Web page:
Three published studies were excluded from this analysis because they were not randomised.19 20 21 Thompson reported that bronchopneumonia developed in 1.7% of 352 children treated with an antibiotic, and in 4.8% of 762 controls.19 On the other hand, Weinstein found pneumonia at the time of admission to hospital in 21.5% of 130 children who had been treated with an antibiotic, and 8.1% of 298 children who had not had an antibiotic.20 In Senegal the case mortality from measles fell substantially after an increase in measles immunisation and administration of co-trimoxazole to all children less than 3 years old who had measles21; however, immunisation has been shown to reduce the case mortality from measles,22 23 and the co-trimoxazole may have had little or no effect.
Development of pneumonia or sepsis
In my analysis of the development of pneumonia or sepsis after admission (table 2), the exact test for homogeneity showed that there was no common odds ratio across the six 2x2 (P<0.00005), so I did not report the odds ratio. The scanty details provided in the papers and the small sample sizes meant that the cause of the lack of homogeneity could not be determined. It was possible to reject the null hypothesis that all the 2x2 in table 2 had an odds ratio of 1.0 (exact two sided test P=0.0004); however, the P value was 0.833 when the two studies with an unusually high mortality in the control group17 18 were removed.
In the first four studies13 14 15 16 the incidence of pneumonia or sepsis in the control group was similar to that in the antibiotic prophylaxis group (11/462 (2%) v 12/447 (3%)); in the other two studies,17 18 where there was an unusually high incidence of pneumonia or sepsis in the control group, there were more complications in the control group than in the antibiotic group (23/161 (14%) v 2/234 (1%)).
There were four deaths in the 764 children given prophylactic antibiotics, and only one in the 637 children in the control group (table 3). The exact test for homogeneity gave a P value of 1.00, and the exact common odds ratio was 4.0 (mid-P corrected 95% confidence interval 0.5 to 101.6). There is, therefore, no evidence that mortality was lower when antibiotics were given routinely rather than selectively or not at all.
The main limitations of this analysis were that the six controlled trials included a total of only 1304 children and all six trials were poorly designed–randomisation was not described or was by alternate allocation, all but one were unblinded, and little information was provided about withdrawals. Only one of the trials13 had a mortality of 1% or more, although two others14 15 were in communities where the mortality had been more than 1% in the immediately preceding years, when antibiotics were not available.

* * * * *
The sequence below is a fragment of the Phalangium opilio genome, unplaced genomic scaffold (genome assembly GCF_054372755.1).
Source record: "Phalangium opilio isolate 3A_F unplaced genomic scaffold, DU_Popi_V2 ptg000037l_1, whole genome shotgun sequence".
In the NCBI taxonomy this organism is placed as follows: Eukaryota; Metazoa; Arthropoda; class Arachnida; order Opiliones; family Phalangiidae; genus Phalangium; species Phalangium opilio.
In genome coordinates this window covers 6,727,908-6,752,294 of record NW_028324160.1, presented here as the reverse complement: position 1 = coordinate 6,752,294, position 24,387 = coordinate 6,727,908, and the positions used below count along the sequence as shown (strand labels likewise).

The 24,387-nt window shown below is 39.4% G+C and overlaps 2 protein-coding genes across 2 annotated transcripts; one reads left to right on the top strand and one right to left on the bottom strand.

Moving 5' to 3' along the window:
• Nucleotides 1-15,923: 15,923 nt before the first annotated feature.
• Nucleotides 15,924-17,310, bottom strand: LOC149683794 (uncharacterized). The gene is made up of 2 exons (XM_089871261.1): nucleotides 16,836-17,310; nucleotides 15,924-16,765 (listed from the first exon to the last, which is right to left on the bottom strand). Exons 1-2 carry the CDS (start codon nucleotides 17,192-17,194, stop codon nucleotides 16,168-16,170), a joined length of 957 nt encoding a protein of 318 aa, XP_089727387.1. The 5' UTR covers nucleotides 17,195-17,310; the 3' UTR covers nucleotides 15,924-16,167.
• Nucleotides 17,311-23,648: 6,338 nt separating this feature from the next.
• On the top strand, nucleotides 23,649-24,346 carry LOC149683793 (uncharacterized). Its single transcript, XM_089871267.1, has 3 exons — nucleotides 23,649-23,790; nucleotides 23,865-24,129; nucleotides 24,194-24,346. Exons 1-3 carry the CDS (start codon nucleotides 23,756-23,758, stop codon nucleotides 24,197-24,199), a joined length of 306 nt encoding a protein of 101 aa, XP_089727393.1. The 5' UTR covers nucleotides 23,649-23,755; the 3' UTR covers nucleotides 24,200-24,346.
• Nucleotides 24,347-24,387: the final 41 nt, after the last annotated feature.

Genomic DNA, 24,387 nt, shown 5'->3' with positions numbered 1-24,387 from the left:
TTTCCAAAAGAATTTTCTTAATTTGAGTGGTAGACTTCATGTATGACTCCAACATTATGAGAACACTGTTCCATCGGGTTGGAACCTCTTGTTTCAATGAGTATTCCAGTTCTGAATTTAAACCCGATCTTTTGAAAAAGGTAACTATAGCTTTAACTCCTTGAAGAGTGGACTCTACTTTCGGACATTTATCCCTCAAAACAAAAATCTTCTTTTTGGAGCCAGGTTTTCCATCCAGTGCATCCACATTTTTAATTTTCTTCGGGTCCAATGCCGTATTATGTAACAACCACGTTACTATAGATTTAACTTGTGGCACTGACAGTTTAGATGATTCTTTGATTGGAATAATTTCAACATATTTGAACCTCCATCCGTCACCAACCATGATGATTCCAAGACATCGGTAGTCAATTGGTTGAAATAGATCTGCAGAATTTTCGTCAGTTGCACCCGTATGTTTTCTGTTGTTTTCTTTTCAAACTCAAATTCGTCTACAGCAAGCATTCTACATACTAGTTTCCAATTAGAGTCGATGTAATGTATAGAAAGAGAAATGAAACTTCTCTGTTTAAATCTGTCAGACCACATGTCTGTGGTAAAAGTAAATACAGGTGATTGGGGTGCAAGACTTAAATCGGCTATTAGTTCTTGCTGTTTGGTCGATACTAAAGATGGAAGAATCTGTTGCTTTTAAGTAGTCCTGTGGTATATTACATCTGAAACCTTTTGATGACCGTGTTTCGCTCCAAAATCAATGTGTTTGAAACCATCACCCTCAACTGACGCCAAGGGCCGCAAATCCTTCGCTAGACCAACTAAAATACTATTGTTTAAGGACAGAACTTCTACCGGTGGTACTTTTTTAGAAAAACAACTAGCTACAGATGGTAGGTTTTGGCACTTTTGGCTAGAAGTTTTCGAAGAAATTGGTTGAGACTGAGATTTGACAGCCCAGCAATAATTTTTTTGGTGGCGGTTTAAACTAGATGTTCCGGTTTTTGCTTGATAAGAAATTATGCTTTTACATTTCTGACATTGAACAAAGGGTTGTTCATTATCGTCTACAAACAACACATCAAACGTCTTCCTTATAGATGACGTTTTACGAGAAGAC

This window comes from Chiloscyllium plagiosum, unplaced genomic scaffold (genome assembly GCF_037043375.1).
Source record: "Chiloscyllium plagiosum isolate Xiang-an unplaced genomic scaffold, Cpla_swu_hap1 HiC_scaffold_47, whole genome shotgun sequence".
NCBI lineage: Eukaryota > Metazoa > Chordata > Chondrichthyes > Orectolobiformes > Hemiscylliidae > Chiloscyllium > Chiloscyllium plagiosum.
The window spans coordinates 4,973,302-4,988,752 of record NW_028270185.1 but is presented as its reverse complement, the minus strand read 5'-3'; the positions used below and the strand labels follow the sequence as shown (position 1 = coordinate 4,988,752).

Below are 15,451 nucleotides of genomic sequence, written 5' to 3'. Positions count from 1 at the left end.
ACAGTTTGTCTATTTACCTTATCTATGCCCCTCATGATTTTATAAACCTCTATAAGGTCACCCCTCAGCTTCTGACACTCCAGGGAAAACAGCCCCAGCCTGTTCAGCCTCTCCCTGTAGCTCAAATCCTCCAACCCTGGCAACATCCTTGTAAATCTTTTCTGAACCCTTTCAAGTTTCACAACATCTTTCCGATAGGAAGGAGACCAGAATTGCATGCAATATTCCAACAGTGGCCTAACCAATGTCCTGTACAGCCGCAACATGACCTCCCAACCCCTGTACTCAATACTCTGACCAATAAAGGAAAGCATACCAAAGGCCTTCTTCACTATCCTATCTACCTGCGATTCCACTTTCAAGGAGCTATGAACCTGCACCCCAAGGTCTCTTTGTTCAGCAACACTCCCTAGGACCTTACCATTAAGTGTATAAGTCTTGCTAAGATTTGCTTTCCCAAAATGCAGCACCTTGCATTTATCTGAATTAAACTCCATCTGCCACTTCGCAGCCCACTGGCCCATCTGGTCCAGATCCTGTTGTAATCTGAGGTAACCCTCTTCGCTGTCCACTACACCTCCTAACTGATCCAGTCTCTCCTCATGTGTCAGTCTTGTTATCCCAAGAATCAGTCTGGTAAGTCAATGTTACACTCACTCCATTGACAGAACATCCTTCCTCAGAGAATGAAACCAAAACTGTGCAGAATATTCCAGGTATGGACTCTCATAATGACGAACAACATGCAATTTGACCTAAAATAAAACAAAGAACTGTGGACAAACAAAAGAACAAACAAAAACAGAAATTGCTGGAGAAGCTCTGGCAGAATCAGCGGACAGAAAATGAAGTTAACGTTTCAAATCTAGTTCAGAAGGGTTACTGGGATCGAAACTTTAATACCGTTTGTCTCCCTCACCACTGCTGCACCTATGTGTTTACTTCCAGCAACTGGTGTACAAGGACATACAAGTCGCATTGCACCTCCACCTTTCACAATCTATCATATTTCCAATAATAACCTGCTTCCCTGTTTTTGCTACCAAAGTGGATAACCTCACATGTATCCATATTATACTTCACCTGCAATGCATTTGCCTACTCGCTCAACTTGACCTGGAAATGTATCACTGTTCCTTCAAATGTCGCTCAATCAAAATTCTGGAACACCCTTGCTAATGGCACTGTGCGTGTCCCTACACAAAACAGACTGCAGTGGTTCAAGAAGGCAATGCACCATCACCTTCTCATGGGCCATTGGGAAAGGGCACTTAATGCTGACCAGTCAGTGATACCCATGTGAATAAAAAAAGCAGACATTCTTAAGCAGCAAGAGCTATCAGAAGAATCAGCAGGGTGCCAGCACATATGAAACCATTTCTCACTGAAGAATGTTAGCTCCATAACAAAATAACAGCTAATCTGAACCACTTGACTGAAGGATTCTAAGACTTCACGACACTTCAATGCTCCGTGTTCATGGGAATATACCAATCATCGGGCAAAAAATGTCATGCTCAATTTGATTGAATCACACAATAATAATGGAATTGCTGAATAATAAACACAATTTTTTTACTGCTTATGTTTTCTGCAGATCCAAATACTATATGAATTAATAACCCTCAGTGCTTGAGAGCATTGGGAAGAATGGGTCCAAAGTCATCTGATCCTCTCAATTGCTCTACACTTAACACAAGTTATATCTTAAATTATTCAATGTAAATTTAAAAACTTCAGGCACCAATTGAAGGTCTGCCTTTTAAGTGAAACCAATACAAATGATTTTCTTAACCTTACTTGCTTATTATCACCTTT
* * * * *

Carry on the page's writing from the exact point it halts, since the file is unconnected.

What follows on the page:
Because of the poor quality of these studies, any inferences must be tentative. The studies suggest that routine antibiotic treatment might reduce the risk of developing pneumonia or sepsis (P=0.0004), but the effect was small and disappeared when the two studies with unusually high complication rates in the control group were excluded (table 2). These findings are consistent with the evidence that routine antibiotic treatment of non-measles upper respiratory tract infection does not prevent pneumonia.10
The studies reviewed here provide no evidence that routine antibiotic treatment resulted in a lower mortality (four deaths in 764 children) than no antibiotic treatment (one death in 232 children) or selective treatment when complications developed (no deaths in 405 children) (table 3). However, the small number of deaths means that the possibility of a reduced mortality from routine prophylaxis cannot be excluded. Some of the children who died may have already had pneumonia or sepsis at the time they were admitted to the trials. Antibiotic treatment of cases with pneumonia or sepsis seemed to have a considerable effect on mortality: for example, at the Kingston Avenue Hospital, New York, 2.63% of 3611 children with measles died in 1935-40, before antibiotics were used, compared with only 0.74% of 1213 children in 1941, when sulfathiazole was first used.15
Mortality from measles is said to be high if it is 1% or more.24 How should children with measles be managed in communities with a high mortality? All such children should be treated with high doses of vitamin A, which substantially reduces mortality from measles.24 25 Children who have clinical signs of pneumonia (cyanosis, inability to feed, chest indrawing, or tachypnoea) or other evidence of sepsis should be given antibiotics,26 but should antibiotics be given to children with measles who have no clinical signs of pneumonia or sepsis? The controlled trials of prophylactic antibiotics for measles provide only weak evidence that they reduce the incidence of pneumonia and no evidence that they reduce mortality. In addition, the trials were performed before the introduction of vitamin A treatment for measles and before the development of detailed guidelines for the early diagnosis of pneumonia in children. The routine administration of prophylactic antibiotics to all children with measles would be expensive, and it would encourage the development of antibiotic resistance.
To prevent unnecessary admissions, conserve scarce resources and reduce cross infection, it is important that only high risk cases of measles are admitted to hospital in developing countries.27 In these circumstances a high proportion of children admitted to hospital will have pneumonia or sepsis and will therefore need treatment with an antibiotic.
The poor quality of the trials reviewed here suggests a need for further studies. However, a controlled trial of routine antibiotic prophylaxis would need 3000 patients in each group to detect a halving in mortality from 2% to 1% with a two sided α error of 0.05 and a ß error of 0.2, and it would be a major exercise to mount such a large study in a developing country. Given the pressing need for large controlled trials of vaccines and trials of the treatment of established pneumonia in the presence of antibiotic resistant organisms, a controlled trial of prophylactic antibiotics for measles has a low priority.
Conflict of interest: None.